Research conducted by Mintel has found that two thirds of British workers consider flexible working to be the most important benefit to them. After the experience of the Tube Strike in London, I would suggest that flexible working arrangements can benefit organisations too.
Rather than fighting through the crowds gathered at every bus stop and interchange, or getting hot and bothered by walking through the city’s summer streets, many workers elected to work from home. For most of them, I am sure this was a sensible decision that allowed them to spend time productively and to carry on their normal work only in a different environment.
Flexible working often raises an eyebrow with assumptions made that it is an excuse to enjoy some time sun-bathing or catching up on a box-set. The reality is that workers will often spend more time working than they might in the office, without the distractions of the usual office environment. People can often plan their days better and tick off more of their to-do lists (whilst simultaneously collecting a delivery or filling the washing machine).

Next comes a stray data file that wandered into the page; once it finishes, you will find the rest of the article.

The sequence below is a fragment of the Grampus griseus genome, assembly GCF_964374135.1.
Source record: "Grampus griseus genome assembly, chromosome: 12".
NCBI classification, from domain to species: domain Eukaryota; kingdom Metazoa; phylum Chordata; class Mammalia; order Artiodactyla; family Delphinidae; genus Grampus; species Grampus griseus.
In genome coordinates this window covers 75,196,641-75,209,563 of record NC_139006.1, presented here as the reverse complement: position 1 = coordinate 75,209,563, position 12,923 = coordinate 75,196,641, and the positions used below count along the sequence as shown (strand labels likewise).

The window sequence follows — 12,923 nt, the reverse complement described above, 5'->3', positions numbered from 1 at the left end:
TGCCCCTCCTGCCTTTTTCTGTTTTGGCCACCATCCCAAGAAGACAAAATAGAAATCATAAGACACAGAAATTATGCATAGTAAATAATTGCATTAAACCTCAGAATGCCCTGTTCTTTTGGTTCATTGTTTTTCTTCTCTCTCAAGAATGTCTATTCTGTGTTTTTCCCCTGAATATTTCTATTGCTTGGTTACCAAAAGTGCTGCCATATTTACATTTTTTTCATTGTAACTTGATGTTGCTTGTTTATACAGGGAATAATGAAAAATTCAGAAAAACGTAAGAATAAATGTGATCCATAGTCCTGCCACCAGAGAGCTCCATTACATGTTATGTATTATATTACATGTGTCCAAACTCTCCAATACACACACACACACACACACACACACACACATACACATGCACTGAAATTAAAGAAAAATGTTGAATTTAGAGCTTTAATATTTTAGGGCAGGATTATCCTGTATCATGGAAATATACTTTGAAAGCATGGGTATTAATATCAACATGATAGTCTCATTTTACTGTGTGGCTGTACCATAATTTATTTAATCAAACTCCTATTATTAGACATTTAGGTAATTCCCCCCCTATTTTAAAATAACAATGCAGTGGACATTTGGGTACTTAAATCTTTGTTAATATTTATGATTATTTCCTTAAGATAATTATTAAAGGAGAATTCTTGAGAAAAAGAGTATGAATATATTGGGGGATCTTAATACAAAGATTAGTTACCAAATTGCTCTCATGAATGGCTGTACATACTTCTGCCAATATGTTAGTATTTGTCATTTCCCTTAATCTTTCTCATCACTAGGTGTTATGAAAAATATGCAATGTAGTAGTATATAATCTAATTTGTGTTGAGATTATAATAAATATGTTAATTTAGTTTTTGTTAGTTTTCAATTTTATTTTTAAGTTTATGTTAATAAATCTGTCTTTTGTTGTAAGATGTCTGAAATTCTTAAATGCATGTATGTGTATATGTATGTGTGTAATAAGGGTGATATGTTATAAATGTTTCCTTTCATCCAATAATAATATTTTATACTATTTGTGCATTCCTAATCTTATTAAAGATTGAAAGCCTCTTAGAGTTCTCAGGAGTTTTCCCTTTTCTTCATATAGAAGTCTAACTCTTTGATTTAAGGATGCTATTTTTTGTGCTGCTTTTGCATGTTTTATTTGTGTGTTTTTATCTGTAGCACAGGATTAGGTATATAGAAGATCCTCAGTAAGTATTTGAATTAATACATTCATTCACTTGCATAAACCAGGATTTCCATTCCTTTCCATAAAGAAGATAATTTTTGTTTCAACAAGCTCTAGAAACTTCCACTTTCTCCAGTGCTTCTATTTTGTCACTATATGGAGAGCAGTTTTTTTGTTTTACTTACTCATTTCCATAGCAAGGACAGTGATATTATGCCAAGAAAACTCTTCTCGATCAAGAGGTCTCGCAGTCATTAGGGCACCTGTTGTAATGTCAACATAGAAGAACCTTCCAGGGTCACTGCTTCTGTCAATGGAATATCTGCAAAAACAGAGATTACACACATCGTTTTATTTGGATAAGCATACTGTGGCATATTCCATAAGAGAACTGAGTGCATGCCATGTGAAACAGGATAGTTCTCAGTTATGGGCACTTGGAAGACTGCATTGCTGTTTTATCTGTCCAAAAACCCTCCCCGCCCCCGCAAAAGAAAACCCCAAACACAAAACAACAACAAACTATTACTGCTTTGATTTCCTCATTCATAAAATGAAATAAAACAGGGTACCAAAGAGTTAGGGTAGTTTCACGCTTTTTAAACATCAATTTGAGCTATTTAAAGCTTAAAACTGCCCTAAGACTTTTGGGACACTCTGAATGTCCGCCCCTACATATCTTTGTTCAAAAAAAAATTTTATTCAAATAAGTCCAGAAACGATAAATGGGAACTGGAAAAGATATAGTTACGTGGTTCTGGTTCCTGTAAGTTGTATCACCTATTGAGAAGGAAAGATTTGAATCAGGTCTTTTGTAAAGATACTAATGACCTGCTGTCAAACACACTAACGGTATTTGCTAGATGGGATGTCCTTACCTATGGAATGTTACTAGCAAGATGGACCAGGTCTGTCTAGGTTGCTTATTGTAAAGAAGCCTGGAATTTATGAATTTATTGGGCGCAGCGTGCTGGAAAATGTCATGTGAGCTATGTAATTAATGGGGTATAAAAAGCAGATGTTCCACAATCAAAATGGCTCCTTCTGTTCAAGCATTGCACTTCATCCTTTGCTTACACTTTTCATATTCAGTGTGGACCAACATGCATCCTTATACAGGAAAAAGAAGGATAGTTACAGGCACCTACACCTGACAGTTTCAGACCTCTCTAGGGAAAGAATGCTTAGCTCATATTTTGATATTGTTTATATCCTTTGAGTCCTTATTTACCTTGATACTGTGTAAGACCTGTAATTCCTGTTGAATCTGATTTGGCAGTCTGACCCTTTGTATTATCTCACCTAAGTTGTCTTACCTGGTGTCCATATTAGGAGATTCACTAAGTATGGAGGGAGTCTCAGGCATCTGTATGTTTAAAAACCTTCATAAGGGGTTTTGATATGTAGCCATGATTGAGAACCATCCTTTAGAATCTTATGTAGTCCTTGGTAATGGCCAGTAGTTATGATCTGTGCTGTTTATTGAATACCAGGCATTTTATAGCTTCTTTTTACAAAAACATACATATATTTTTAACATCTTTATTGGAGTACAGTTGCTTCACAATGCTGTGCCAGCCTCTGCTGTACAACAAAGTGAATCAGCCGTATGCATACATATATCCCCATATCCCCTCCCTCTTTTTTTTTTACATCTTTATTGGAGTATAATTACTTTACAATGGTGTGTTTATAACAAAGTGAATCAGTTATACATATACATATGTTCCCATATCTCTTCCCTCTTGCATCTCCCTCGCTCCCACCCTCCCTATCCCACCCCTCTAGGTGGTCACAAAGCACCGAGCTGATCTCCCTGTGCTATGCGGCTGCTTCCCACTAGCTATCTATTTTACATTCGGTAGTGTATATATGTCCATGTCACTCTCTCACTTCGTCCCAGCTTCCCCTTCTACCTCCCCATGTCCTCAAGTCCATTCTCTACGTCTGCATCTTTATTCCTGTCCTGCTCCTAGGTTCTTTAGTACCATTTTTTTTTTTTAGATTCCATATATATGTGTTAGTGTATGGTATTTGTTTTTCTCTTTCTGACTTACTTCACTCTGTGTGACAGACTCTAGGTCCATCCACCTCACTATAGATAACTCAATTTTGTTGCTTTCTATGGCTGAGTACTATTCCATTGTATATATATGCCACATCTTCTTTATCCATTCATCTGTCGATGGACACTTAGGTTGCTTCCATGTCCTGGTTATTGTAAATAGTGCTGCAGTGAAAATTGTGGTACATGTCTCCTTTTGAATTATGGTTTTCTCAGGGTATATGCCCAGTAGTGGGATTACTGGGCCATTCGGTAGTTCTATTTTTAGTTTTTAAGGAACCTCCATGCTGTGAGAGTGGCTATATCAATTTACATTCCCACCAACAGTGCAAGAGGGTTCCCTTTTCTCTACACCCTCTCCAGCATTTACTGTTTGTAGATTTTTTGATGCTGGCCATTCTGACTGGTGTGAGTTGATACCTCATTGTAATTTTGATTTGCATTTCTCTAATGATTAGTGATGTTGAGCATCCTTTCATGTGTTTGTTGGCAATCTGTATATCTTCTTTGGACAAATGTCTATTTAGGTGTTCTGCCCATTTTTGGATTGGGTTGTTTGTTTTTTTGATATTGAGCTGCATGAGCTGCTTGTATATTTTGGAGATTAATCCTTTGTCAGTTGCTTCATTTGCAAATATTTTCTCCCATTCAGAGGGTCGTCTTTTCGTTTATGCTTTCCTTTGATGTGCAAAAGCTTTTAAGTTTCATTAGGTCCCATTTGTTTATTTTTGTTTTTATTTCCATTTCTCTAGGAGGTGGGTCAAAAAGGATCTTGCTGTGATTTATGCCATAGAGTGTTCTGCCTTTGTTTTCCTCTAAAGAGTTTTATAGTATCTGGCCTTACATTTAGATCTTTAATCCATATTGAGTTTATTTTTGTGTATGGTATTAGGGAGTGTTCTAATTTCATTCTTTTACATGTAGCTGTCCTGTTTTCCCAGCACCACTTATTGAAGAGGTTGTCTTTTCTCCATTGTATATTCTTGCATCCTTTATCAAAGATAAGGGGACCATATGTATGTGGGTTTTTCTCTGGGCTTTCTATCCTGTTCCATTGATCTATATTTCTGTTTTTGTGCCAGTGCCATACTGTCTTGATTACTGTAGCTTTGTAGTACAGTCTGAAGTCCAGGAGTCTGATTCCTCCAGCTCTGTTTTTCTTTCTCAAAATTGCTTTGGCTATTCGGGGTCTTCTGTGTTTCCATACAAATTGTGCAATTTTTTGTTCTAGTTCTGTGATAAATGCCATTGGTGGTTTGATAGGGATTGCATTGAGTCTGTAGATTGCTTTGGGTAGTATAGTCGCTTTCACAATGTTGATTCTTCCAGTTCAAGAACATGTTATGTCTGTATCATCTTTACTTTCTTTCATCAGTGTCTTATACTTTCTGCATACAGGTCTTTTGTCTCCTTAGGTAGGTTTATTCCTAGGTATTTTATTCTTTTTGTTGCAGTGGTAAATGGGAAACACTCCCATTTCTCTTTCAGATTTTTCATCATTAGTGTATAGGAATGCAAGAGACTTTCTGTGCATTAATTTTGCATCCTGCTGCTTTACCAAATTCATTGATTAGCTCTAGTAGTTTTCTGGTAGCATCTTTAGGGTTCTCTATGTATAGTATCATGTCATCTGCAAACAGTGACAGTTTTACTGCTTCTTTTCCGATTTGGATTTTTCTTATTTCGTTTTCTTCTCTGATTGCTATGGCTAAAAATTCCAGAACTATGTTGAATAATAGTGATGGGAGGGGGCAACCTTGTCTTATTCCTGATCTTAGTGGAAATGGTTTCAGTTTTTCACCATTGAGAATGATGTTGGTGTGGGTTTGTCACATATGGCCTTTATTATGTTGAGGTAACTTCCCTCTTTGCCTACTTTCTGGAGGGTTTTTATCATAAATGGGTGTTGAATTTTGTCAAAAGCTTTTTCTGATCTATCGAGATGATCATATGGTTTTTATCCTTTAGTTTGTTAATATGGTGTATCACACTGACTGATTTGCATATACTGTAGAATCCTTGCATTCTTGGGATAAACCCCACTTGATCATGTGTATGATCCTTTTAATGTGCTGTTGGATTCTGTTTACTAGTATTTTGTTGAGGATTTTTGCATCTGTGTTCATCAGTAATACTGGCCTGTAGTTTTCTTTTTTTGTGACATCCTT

Flexible working is founded on the basic principles of an employment relationship: trust and confidence. Employers must trust in their employees to perform their duties diligently and, if needs be, without supervision. Without that trust and confidence in their abilities to manage their time effectively, the relationship can easily be damaged to the point of no return.
Simple flexible working policies and sensible and proportionate monitoring can help to manage any arrangement, whether that be a regular, or irregular occurrence.
photo credit: <a href=”http://www.flickr.com/photos/8070429@N06/3884265702″>contrastful work place</a> via <a href=”http://photopin.com”>photopin</a> <a href=”https://creativecommons.org/licenses/by/2.0/”>(license)</a>